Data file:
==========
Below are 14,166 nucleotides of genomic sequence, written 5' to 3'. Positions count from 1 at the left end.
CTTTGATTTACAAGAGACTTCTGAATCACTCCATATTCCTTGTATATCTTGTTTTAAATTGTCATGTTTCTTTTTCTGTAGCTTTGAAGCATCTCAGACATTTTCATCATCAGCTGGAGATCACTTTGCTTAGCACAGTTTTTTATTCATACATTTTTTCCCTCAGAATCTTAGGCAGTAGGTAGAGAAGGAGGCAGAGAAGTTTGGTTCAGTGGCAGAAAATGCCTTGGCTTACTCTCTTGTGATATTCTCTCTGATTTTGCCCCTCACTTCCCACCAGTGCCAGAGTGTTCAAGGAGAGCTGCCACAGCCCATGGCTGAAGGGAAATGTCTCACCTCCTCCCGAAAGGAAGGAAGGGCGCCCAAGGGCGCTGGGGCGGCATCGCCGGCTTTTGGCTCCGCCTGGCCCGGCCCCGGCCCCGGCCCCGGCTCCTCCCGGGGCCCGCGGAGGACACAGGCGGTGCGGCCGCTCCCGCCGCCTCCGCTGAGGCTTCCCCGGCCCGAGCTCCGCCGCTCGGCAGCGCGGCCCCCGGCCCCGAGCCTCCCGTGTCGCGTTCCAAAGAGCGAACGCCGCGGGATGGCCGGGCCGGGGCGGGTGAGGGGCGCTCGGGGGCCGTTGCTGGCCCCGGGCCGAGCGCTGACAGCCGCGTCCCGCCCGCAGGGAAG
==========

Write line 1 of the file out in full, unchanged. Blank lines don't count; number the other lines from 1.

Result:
Below are 14,166 nucleotides of genomic sequence, written 5' to 3'. Positions count from 1 at the left end.